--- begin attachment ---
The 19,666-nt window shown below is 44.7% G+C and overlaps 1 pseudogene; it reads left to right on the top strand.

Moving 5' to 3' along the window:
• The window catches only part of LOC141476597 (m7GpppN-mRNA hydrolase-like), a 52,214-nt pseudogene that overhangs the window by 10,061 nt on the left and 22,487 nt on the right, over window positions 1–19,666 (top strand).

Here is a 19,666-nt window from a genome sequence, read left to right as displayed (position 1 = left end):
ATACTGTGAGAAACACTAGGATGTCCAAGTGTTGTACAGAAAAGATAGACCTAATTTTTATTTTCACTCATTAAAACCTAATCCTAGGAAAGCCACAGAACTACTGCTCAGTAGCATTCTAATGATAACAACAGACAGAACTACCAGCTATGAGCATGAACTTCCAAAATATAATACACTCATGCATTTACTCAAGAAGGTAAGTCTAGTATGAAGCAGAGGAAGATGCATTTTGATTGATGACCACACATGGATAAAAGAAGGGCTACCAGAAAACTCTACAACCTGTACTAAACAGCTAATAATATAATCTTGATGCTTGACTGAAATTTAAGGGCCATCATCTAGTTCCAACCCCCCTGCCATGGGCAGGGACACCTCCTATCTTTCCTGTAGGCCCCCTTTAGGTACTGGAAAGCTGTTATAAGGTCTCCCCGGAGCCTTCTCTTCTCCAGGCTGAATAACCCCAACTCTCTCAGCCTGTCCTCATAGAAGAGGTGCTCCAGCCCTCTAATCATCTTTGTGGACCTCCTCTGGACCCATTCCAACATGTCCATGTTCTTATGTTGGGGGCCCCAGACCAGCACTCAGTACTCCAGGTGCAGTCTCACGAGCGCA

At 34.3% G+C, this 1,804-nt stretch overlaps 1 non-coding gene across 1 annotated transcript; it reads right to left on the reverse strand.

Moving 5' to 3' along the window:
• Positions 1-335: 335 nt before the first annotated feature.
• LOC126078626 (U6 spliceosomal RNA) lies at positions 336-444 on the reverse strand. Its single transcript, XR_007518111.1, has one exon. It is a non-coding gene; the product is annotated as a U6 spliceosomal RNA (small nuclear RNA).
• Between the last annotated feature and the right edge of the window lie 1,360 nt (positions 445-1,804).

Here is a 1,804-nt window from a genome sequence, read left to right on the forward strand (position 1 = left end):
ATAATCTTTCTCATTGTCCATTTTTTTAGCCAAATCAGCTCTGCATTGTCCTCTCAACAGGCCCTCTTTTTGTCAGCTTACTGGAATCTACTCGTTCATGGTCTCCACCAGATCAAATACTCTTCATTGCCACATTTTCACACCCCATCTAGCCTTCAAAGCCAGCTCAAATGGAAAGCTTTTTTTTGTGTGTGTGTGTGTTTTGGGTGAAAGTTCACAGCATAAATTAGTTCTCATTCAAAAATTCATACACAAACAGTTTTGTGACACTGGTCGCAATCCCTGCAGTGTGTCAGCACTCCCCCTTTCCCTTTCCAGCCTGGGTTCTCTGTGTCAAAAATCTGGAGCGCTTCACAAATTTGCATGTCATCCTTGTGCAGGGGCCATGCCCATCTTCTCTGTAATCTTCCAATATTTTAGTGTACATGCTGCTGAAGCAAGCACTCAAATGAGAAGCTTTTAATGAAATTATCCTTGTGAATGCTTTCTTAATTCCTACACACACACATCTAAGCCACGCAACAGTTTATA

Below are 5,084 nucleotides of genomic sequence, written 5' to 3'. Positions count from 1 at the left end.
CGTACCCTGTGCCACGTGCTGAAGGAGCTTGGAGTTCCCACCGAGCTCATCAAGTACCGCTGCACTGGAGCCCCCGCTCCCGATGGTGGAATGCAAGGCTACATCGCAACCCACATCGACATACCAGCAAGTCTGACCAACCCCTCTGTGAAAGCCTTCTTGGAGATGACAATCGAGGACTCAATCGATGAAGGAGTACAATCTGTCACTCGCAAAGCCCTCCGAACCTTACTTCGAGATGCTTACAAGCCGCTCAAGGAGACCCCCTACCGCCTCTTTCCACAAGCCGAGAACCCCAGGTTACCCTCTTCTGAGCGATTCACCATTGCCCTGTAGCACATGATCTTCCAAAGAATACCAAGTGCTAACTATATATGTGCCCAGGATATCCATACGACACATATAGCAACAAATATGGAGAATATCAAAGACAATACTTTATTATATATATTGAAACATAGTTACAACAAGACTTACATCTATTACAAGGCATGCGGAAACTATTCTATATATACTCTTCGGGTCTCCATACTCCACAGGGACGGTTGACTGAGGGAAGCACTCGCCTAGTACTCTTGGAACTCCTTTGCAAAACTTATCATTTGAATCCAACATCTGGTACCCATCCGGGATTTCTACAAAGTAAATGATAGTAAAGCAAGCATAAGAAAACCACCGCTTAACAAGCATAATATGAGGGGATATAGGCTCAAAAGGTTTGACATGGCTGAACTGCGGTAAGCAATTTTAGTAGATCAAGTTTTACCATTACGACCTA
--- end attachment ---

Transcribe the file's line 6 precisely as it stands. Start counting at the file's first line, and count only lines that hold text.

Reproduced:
At 34.3% G+C, this 1,804-nt stretch overlaps 1 non-coding gene across 1 annotated transcript; it reads right to left on the reverse strand.